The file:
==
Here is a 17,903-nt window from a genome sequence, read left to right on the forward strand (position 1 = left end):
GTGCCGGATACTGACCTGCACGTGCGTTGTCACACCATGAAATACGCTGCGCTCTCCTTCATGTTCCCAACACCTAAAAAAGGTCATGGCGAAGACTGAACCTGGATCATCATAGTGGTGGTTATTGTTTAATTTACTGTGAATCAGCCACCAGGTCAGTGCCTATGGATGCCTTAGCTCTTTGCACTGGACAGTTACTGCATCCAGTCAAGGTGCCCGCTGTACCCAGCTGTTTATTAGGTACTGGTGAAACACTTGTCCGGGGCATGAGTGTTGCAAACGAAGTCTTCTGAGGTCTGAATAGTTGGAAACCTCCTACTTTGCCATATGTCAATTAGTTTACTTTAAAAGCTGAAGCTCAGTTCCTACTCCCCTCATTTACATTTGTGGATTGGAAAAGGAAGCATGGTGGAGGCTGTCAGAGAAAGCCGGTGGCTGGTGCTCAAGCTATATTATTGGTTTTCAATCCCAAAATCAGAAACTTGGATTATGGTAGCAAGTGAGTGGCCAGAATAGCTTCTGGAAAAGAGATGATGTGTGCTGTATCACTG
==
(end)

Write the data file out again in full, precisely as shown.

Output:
Here is a 17,903-nt window from a genome sequence, read left to right on the forward strand (position 1 = left end):
GTGCCGGATACTGACCTGCACGTGCGTTGTCACACCATGAAATACGCTGCGCTCTCCTTCATGTTCCCAACACCTAAAAAAGGTCATGGCGAAGACTGAACCTGGATCATCATAGTGGTGGTTATTGTTTAATTTACTGTGAATCAGCCACCAGGTCAGTGCCTATGGATGCCTTAGCTCTTTGCACTGGACAGTTACTGCATCCAGTCAAGGTGCCCGCTGTACCCAGCTGTTTATTAGGTACTGGTGAAACACTTGTCCGGGGCATGAGTGTTGCAAACGAAGTCTTCTGAGGTCTGAATAGTTGGAAACCTCCTACTTTGCCATATGTCAATTAGTTTACTTTAAAAGCTGAAGCTCAGTTCCTACTCCCCTCATTTACATTTGTGGATTGGAAAAGGAAGCATGGTGGAGGCTGTCAGAGAAAGCCGGTGGCTGGTGCTCAAGCTATATTATTGGTTTTCAATCCCAAAATCAGAAACTTGGATTATGGTAGCAAGTGAGTGGCCAGAATAGCTTCTGGAAAAGAGATGATGTGTGCTGTATCACTG